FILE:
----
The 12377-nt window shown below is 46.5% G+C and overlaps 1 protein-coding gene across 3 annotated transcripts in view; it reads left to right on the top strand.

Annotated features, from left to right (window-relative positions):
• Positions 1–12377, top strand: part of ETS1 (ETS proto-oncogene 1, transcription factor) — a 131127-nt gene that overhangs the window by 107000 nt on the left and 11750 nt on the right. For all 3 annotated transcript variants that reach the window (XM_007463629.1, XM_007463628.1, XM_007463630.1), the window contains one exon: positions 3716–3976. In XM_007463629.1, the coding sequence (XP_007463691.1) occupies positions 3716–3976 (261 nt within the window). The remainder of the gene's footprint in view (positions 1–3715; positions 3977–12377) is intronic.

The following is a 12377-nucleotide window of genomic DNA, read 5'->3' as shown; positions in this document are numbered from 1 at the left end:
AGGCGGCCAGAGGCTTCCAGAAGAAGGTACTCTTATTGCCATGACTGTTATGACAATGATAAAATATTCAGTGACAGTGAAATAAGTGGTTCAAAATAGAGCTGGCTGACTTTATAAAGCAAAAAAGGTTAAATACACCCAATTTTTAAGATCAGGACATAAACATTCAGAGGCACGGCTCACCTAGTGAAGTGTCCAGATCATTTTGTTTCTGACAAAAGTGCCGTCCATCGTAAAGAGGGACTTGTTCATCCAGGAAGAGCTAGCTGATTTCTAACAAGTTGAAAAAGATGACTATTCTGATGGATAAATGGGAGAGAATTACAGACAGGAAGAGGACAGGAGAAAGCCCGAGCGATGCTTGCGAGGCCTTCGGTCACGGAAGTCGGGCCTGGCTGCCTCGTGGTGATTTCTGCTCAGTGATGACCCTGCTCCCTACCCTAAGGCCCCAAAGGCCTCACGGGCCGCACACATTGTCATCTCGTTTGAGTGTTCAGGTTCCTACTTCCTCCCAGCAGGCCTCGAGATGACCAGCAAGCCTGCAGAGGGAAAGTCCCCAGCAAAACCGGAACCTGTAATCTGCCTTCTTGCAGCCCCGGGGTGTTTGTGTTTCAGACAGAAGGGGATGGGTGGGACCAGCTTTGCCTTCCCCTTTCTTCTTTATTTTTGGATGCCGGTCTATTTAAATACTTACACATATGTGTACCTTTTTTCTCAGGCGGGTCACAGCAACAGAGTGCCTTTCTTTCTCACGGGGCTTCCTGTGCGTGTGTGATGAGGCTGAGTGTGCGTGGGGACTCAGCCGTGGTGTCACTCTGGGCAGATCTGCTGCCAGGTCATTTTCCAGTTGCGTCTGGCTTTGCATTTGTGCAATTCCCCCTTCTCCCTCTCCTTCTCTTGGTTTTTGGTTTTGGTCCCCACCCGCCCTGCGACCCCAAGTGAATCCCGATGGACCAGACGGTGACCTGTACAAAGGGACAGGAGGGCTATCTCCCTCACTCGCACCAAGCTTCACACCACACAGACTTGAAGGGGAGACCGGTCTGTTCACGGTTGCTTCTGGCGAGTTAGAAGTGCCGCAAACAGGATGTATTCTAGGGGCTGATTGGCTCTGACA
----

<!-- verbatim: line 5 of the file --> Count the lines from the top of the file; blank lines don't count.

AGGCGGCCAGAGGCTTCCAGAAGAAGGTACTCTTATTGCCATGACTGTTATGACAATGATAAAATATTCAGTGACAGTGAAATAAGTGGTTCAAAATAGAGCTGGCTGACTTTATAAAGCAAAAAAGGTTAAATACACCCAATTTTTAAGATCAGGACATAAACATTCAGAGGCACGGCTCACCTAGTGAAGTGTCCAGATCATTTTGTTTCTGACAAAAGTGCCGTCCATCGTAAAGAGGGACTTGTTCATCCAGGAAGAGCTAGCTGATTTCTAACAAGTTGAAAAAGATGACTATTCTGATGGATAAATGGGAGAGAATTACAGACAGGAAGAGGACAGGAGAAAGCCCGAGCGATGCTTGCGAGGCCTTCGGTCACGGAAGTCGGGCCTGGCTGCCTCGTGGTGATTTCTGCTCAGTGATGACCCTGCTCCCTACCCTAAGGCCCCAAAGGCCTCACGGGCCGCACACATTGTCATCTCGTTTGAGTGTTCAGGTTCCTACTTCCTCCCAGCAGGCCTCGAGATGACCAGCAAGCCTGCAGAGGGAAAGTCCCCAGCAAAACCGGAACCTGTAATCTGCCTTCTTGCAGCCCCGGGGTGTTTGTGTTTCAGACAGAAGGGGATGGGTGGGACCAGCTTTGCCTTCCCCTTTCTTCTTTATTTTTGGATGCCGGTCTATTTAAATACTTACACATATGTGTACCTTTTTTCTCAGGCGGGTCACAGCAACAGAGTGCCTTTCTTTCTCACGGGGCTTCCTGTGCGTGTGTGATGAGGCTGAGTGTGCGTGGGGACTCAGCCGTGGTGTCACTCTGGGCAGATCTGCTGCCAGGTCATTTTCCAGTTGCGTCTGGCTTTGCATTTGTGCAATTCCCCCTTCTCCCTCTCCTTCTCTTGGTTTTTGGTTTTGGTCCCCACCCGCCCTGCGACCCCAAGTGAATCCCGATGGACCAGACGGTGACCTGTACAAAGGGACAGGAGGGCTATCTCCCTCACTCGCACCAAGCTTCACACCACACAGACTTGAAGGGGAGACCGGTCTGTTCACGGTTGCTTCTGGCGAGTTAGAAGTGCCGCAAACAGGATGTATTCTAGGGGCTGATTGGCTCTGACA